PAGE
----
## 4 Experimental Setup

### 4.1 Lexical Resources

We collected lexical entries of slang and conventional words/phrases from three separate online dictionaries:3 1) Online Slang Dictionary (OSD),4 2) Green’s Dictionary of Slang (GDoS) (Green, 2010),5 and 3) an open source subset of Urban Dictionary (UD) data from Kaggle.6 In addition, we gathered dictionary definitions of conventional senses of words from the online version of Oxford Dictionary (OD).7

##### Slang Dictionary.

Both slang dictionaries (OSD and GDoS) are freely accessible online and contain slang definitions with meta-data such as Part-of-Speech tags. Each data entry contains the word, its slang definition, and its part-of-speech (POS) tag. In particular, OSD includes example sentence(s) for each slang entry which we leverage as linguistic context, and GDoS contains time-tagged references that allow us to perform historical prediction (described later). We removed all acronyms (i.e., fully capitalized words) as they generally do not extend meaning, and slang definitions that share more than 50% content words with any of their corresponding conventional definitions to account for conventionalized slang. We also removed slang with novel word forms where no conventional sense definitions are available. Slang phrases were treated as unigrams because our task only concerns the association between senses and lexical items. Each sense definition was considered a data point during both learning and prediction. We later partitioned definition entries from each dataset to be used for training, validation, and testing. Note that a word may appear in both training and testing but the pairing between word senses are unique (See Section 5.3 for discussion).

##### Conventional Word Senses.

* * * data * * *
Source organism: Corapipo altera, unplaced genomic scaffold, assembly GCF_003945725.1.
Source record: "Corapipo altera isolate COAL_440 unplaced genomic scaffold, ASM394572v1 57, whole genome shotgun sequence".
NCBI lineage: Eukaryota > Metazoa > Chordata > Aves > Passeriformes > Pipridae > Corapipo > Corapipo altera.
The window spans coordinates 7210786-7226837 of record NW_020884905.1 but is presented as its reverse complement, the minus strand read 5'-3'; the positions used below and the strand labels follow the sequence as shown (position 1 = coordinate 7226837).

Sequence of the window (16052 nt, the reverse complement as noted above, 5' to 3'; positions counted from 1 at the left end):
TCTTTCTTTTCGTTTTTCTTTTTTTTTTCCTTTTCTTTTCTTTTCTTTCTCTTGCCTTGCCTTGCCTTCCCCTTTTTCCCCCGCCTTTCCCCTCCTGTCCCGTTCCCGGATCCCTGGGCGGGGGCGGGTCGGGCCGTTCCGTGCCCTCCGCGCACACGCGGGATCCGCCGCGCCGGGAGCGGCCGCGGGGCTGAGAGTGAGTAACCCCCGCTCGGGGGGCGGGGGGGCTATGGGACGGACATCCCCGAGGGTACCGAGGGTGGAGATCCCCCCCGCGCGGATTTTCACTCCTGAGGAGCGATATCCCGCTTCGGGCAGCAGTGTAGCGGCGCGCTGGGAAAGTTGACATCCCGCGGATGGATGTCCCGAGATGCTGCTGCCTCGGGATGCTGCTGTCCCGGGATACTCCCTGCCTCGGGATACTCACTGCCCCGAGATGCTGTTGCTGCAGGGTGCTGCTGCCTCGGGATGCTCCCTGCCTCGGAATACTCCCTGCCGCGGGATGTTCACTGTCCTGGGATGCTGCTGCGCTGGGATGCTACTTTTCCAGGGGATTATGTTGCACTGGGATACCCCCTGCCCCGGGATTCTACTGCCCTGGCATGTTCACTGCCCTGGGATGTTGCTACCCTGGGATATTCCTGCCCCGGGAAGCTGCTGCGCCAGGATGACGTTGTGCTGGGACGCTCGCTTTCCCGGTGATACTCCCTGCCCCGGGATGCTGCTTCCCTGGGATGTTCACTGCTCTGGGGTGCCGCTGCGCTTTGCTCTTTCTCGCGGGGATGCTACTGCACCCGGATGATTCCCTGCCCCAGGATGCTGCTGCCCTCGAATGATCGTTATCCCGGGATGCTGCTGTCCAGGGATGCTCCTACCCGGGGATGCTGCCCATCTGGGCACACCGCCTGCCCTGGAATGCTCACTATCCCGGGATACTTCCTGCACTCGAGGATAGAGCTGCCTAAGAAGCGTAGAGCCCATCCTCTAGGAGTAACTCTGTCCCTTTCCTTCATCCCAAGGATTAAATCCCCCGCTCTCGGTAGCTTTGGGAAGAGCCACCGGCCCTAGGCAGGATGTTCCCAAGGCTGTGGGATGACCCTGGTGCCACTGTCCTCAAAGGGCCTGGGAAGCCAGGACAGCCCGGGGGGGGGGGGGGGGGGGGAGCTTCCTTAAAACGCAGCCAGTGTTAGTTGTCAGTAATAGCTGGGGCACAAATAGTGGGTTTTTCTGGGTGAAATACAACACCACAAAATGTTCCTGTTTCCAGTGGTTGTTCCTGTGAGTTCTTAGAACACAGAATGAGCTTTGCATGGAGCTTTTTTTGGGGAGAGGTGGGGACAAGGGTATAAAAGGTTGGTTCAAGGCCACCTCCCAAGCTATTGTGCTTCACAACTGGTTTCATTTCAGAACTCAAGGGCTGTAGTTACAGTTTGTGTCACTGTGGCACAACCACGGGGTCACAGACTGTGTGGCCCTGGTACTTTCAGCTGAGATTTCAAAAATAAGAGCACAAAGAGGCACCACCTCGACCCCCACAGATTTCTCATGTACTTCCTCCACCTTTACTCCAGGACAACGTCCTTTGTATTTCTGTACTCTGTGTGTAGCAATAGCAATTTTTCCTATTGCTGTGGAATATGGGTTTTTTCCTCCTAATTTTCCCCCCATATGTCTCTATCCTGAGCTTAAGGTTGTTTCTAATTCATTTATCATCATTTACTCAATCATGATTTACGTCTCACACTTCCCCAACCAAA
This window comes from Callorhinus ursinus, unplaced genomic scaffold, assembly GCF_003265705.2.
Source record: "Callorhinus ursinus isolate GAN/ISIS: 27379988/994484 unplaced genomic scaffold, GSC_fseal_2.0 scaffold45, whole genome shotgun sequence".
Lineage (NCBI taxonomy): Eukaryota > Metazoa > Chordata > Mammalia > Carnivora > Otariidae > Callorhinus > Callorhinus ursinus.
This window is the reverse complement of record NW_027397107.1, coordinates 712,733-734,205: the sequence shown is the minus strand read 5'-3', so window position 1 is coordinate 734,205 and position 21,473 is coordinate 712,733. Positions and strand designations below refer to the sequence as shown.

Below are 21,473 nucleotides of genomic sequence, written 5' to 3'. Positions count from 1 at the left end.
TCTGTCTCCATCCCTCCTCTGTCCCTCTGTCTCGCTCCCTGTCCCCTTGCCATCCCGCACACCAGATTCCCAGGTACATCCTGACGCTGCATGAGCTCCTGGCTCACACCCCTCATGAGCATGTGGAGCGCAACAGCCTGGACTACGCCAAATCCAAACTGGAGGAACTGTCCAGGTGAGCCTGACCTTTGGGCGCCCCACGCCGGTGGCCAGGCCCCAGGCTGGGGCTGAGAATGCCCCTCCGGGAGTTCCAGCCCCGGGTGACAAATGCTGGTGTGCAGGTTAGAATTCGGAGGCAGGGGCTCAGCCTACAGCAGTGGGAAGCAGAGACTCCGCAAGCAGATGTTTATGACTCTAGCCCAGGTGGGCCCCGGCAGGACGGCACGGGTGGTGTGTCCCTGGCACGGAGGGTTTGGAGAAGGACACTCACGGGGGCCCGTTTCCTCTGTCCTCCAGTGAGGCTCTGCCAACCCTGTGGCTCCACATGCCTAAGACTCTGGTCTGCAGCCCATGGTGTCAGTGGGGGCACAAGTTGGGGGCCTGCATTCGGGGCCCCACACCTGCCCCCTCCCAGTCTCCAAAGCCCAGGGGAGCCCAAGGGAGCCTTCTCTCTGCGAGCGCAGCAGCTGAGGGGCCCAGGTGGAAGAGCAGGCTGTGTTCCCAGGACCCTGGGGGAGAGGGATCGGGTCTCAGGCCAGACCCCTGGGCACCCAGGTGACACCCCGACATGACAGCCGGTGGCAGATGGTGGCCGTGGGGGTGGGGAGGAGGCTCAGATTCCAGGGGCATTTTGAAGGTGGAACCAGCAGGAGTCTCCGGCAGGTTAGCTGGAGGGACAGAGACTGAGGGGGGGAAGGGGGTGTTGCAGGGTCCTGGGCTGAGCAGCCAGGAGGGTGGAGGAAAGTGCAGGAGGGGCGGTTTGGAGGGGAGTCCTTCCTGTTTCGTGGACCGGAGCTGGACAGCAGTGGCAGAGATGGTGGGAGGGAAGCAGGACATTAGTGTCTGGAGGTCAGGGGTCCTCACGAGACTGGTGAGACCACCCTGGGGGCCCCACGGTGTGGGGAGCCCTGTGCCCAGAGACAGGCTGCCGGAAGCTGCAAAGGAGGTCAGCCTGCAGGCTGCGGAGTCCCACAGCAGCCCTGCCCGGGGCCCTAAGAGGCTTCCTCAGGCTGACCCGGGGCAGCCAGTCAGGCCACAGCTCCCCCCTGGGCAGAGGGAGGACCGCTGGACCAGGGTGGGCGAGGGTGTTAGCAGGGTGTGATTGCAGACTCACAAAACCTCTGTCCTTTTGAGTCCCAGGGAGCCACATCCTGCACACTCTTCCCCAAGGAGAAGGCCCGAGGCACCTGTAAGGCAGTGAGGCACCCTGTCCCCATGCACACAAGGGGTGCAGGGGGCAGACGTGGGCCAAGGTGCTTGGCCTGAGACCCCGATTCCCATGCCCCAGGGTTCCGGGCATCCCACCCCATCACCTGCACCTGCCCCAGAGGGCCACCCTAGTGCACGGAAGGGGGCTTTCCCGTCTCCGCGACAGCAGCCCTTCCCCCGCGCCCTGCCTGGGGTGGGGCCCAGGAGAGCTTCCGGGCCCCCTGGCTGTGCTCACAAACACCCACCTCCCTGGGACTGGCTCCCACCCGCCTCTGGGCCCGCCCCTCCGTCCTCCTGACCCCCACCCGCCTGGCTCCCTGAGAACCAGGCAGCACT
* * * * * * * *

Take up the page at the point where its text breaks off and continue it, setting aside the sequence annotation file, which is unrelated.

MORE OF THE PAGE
We focused on the subset of OD containing word forms that are also available in the slang datasets described. For each word entry, we removed all definitions that have been tagged as informal because these are likely to represent slang senses. This results in 10,091 and 29,640 conventional sense definitions corresponding to the OSD and GDoS datasets, respectively.

##### Data Split.

We used all definition entries from the slang resources such that the corresponding slang word also exists in the collected OD subset. The resulting datasets (OSD and GDS) had 2,979 and 29,300 definition entries, respectively, from 1,635 and 6,540 unique slang words, of which 1,253 are shared across both dictionaries. For each dataset, the slang definition entries were partitioned into a 90% training set and a 10% test set. Five percent of the data in the training set were set aside for validation when training the contrastive encoder.

##### Urban Dictionary.

In addition to the two datasets described above, we provide a third dataset based on Urban Dictionary (UD) that are made available via Kaggle. Unlike the previous two datasets, we are able to make this one publicly available without requiring one to obtain prior permission from the data owners.8 To guard against the crowd-sourced and noisy nature of UD, we ensure quality by keeping definition entries such that 1) it has at least 10 more upvotes than downvotes, 2) the word entry exists in one of OSD or GDoS, and 3) at least one of the corresponding definition sentences in these dictionaries have a 20% or greater overlap in the set of content words with the UD definition sentence. We also remove entries with more than 50% overlap in content words with any other UD slang definitions under the same word to remove duplicated senses. This results in 2,631 definitions entries from 1,464 unique slang words. The corresponding OD subset has 10,357 conventional sense entries. We find entries from UD to be more stylistically variable and lengthier, with a mean entry length of 9.73 in comparison to 7.54 and 6.48 for OSD and GDoS, respectively.